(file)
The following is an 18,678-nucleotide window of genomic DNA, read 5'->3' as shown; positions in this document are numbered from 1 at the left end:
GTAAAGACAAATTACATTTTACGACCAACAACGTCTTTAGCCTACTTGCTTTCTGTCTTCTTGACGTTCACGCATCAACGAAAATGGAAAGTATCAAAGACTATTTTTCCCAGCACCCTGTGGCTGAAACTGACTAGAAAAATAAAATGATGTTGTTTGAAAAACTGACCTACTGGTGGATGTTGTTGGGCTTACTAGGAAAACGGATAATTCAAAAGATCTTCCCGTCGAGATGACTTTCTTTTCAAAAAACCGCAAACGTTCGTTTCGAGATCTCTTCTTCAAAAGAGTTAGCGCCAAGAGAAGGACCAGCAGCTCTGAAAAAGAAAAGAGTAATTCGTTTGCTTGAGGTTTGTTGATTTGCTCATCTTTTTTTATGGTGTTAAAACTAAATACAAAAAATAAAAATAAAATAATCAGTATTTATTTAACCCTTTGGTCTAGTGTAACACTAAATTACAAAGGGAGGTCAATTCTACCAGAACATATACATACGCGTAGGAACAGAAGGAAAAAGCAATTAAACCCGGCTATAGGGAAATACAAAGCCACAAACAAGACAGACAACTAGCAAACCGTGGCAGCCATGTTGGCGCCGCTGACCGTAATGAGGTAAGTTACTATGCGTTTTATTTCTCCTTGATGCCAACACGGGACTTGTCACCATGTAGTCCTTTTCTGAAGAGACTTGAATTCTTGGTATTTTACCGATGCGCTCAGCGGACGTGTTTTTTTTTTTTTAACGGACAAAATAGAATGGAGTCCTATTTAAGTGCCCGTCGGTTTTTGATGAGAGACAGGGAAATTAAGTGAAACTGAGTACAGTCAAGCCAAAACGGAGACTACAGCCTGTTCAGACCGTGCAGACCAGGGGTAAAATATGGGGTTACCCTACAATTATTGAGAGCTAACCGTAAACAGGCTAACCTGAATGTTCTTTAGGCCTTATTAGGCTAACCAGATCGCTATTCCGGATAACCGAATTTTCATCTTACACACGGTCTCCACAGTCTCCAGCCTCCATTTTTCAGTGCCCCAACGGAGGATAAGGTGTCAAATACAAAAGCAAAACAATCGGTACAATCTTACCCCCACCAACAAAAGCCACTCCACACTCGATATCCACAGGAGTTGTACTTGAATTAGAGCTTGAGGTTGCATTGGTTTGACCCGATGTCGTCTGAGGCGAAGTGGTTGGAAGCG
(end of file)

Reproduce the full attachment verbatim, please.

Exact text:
The following is an 18,678-nucleotide window of genomic DNA, read 5'->3' as shown; positions in this document are numbered from 1 at the left end:
GTAAAGACAAATTACATTTTACGACCAACAACGTCTTTAGCCTACTTGCTTTCTGTCTTCTTGACGTTCACGCATCAACGAAAATGGAAAGTATCAAAGACTATTTTTCCCAGCACCCTGTGGCTGAAACTGACTAGAAAAATAAAATGATGTTGTTTGAAAAACTGACCTACTGGTGGATGTTGTTGGGCTTACTAGGAAAACGGATAATTCAAAAGATCTTCCCGTCGAGATGACTTTCTTTTCAAAAAACCGCAAACGTTCGTTTCGAGATCTCTTCTTCAAAAGAGTTAGCGCCAAGAGAAGGACCAGCAGCTCTGAAAAAGAAAAGAGTAATTCGTTTGCTTGAGGTTTGTTGATTTGCTCATCTTTTTTTATGGTGTTAAAACTAAATACAAAAAATAAAAATAAAATAATCAGTATTTATTTAACCCTTTGGTCTAGTGTAACACTAAATTACAAAGGGAGGTCAATTCTACCAGAACATATACATACGCGTAGGAACAGAAGGAAAAAGCAATTAAACCCGGCTATAGGGAAATACAAAGCCACAAACAAGACAGACAACTAGCAAACCGTGGCAGCCATGTTGGCGCCGCTGACCGTAATGAGGTAAGTTACTATGCGTTTTATTTCTCCTTGATGCCAACACGGGACTTGTCACCATGTAGTCCTTTTCTGAAGAGACTTGAATTCTTGGTATTTTACCGATGCGCTCAGCGGACGTGTTTTTTTTTTTTTAACGGACAAAATAGAATGGAGTCCTATTTAAGTGCCCGTCGGTTTTTGATGAGAGACAGGGAAATTAAGTGAAACTGAGTACAGTCAAGCCAAAACGGAGACTACAGCCTGTTCAGACCGTGCAGACCAGGGGTAAAATATGGGGTTACCCTACAATTATTGAGAGCTAACCGTAAACAGGCTAACCTGAATGTTCTTTAGGCCTTATTAGGCTAACCAGATCGCTATTCCGGATAACCGAATTTTCATCTTACACACGGTCTCCACAGTCTCCAGCCTCCATTTTTCAGTGCCCCAACGGAGGATAAGGTGTCAAATACAAAAGCAAAACAATCGGTACAATCTTACCCCCACCAACAAAAGCCACTCCACACTCGATATCCACAGGAGTTGTACTTGAATTAGAGCTTGAGGTTGCATTGGTTTGACCCGATGTCGTCTGAGGCGAAGTGGTTGGAAGCG